Homa Nasab
Homa Nasab’s Observations on Art and Culture

Homa Nasab's MuseumViews

Collecting Old Masters in America & The Netherlands

Pin It

Salomon de Bray, Profile Buste of a Young Woman, 1636, Courtesy Eijk and Rose-Marie van Otterloo (and The Maurithuis)

On November 10th, the Netherlands Institute for Art History (Rijksbureau voor Kunsthistorische Documentatie, RKD) and the Royal Picture Gallery Mauritshuis (Het Koninklijk Kabinet van Schilderijen) in The Hague will be hosting a symposium on collecting old master paintings. The event “will focus on the business of collecting rather than the paintings themselves.” How does such a collection come about? Where can you find old master paintings of such quality? Who is involved in the process and what role does each person play? Presenters include Peter Sutton (Bruce Museum), Emilie Gordenker (Mauritshuis), Eijk de Mol van Otterloo (Private Collectors) and Rudi Ekkart (RKD).

The symposium is organized in conjunction with the exhibition of Eijk and Rose-Marie van Otterloo’s exquisite collection of Dutch and Flemish old masters at Mauritshuis. Made in Holland: Highlights from the collection of Eijk and Rose-Marie de Mol van Otterloo is on display from November 4 until January 30, 2011. The collection of the Florida-based American couple of Dutch and Flemish descent is considered the finest of its kind in the United States. The Hague show is the first time that a large group of their paintings will be shown in the Netherlands, including works by Rembrandt, Frans Hals, Avercamp, Gerrit Dou and Frans van Mieris the Elder. Early last year, the van Otterloo’s were among participants at a similar symposium held by The Frick Collection’s Center for the History of Collecting in America, on Holland’s Golden Age in America: Collecting the Art of Rembrandt, Vermeer, and Hals.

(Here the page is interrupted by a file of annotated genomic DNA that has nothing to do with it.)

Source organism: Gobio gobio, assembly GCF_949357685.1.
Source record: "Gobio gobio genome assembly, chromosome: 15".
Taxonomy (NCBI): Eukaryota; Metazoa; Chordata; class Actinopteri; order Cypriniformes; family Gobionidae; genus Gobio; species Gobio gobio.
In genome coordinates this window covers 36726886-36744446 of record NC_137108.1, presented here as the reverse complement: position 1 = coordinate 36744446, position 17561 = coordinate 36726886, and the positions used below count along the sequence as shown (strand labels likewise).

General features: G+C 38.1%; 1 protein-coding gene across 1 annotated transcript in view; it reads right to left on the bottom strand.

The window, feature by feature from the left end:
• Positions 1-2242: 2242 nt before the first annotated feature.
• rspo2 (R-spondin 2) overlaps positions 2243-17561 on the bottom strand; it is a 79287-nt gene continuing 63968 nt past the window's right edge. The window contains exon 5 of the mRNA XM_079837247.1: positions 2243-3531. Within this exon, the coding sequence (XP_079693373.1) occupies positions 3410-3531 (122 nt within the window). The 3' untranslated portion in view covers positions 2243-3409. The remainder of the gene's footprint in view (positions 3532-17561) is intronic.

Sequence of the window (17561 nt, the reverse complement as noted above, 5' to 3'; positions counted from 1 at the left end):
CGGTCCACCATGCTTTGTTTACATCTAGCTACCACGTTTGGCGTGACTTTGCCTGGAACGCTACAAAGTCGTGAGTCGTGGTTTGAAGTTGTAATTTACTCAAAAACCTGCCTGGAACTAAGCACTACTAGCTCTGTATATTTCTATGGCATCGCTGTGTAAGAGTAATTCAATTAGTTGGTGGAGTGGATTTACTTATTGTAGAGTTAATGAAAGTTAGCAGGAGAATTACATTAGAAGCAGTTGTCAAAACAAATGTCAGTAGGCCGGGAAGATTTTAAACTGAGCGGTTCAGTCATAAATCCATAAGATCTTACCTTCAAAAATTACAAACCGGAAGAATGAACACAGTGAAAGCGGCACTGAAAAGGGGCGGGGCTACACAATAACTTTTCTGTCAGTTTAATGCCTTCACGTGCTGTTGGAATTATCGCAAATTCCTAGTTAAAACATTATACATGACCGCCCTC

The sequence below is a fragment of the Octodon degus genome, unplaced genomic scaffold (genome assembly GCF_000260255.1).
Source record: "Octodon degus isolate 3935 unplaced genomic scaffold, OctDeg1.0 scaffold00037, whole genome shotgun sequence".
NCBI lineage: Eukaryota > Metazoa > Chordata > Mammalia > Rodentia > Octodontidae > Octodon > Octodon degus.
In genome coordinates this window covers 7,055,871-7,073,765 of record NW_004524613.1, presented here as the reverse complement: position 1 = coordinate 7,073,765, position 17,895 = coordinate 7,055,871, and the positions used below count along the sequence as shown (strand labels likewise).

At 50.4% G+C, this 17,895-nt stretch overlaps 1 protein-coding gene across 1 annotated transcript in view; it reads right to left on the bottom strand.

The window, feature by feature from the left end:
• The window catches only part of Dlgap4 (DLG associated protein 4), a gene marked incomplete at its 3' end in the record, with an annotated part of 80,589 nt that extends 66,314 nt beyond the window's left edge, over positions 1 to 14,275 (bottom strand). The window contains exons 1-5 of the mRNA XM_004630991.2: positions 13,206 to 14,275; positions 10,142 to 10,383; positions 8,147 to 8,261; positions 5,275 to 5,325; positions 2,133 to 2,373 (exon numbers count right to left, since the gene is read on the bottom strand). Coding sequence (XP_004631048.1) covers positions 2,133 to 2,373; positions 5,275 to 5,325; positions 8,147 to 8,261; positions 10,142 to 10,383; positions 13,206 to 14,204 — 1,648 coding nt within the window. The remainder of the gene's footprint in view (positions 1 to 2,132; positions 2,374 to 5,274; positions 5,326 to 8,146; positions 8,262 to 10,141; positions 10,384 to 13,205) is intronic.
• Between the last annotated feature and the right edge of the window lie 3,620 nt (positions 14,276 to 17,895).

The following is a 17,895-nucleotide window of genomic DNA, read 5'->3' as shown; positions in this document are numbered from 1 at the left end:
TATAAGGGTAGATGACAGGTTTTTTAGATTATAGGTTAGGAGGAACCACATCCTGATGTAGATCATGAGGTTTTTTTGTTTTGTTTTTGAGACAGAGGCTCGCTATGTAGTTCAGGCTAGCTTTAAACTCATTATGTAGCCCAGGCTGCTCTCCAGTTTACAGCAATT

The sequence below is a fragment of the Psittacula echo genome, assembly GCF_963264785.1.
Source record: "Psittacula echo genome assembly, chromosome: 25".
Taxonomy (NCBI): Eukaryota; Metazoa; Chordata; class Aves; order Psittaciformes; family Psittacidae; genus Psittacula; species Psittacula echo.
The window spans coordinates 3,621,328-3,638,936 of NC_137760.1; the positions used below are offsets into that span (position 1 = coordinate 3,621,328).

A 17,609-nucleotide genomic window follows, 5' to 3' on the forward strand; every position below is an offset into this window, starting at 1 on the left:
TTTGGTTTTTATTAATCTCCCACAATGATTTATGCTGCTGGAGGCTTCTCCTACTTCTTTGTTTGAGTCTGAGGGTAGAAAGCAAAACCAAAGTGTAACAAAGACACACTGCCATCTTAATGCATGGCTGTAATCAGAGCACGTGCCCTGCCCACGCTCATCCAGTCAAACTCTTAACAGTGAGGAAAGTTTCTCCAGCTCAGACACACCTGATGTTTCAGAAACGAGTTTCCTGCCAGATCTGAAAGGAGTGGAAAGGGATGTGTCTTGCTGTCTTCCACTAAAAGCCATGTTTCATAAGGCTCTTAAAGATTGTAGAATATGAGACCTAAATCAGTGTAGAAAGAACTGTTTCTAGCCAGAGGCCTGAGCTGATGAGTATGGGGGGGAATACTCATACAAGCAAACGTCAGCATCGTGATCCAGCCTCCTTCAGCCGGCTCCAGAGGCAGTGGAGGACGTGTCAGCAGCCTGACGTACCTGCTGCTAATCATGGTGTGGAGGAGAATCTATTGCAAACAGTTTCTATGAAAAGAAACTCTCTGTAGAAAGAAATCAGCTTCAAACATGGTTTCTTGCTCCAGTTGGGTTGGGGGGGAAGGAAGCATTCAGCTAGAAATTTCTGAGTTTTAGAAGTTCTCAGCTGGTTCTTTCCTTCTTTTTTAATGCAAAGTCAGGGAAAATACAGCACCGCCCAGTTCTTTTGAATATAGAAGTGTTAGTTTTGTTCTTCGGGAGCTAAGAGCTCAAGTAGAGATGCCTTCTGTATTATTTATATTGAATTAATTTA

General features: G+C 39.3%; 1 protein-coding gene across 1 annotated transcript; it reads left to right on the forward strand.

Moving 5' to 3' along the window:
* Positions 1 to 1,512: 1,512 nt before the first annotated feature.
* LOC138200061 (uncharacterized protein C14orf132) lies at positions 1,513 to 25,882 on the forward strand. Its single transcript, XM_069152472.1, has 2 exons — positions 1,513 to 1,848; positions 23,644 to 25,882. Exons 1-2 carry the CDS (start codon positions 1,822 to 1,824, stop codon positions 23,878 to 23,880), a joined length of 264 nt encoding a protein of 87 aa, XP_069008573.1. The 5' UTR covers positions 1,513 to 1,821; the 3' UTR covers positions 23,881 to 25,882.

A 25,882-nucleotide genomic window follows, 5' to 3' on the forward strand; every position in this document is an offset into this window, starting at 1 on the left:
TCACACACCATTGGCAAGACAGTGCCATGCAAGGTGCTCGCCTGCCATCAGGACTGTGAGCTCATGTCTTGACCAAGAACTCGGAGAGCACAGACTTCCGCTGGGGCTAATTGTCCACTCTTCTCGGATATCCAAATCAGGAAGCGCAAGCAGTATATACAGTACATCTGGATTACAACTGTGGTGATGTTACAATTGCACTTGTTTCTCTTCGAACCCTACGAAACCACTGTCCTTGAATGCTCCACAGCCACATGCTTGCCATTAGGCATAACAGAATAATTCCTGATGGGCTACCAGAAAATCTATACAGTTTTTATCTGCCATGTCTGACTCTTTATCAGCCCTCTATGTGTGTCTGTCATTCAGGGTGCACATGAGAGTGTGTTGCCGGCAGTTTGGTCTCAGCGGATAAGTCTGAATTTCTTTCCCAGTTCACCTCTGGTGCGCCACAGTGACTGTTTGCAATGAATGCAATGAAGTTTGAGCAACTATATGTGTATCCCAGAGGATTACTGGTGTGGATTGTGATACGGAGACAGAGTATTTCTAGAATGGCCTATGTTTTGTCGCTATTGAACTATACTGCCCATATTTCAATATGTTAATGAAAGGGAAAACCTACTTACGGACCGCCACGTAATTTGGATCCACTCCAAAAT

.

The Frick Collection’s Center for the History of Collecting in America Symposium, A Market for Merchant Princes: Collecting Italian Renaissance Paintings in America, November 12-13, 2010 – (CLICK on the invitation to enlarge)


Two days after the RKD and Maurithuis event, on November 12 and 13, The Frick is hosting the second of their annual symposia on aspects of collecting, A Market for Merchant Princes: Collecting Italian Renaissance Paintings in America. Scholars and experts who will share their research and experiences on this occasion include: Anne L. Poulet (The Frick Collection), David Allan Brown (National Gallery of Art, Washington DC), Jennifer Tonkovich (The Morgan Library and Museum), Frederick Ilchman (Boston MFA), Andrea Bayer (The Metropolitan Museum of Art), Edgar Peter Bowron (Houson MFA), and Neil Harris (University of Chicago).

** Please see my earlier interview with Inge Reist, The Director of The Frick’s Center for the History of Collecting in America, On Collectors and Merchant Princes @ The Frick. Later next week, I will share the proceeds of my conversation with Dr. Quentin Buvelot, the Senior Curator of Paintings at Mauritshuis, The Hague, on the formation of the van Otterloo Collection and strategies of collecting old masters.

More on MUSEUMVIEWS


Tags: , , , , , , , , , , , , , , , , , , , ,

Pin It

Comments

  1. [...] Nasab – I would like to ask you to say a few words about the Symposium on collecting Old Master paintings which Maurithuis co-organized with RKD (Rijksbureau voor [...]

Add a Comment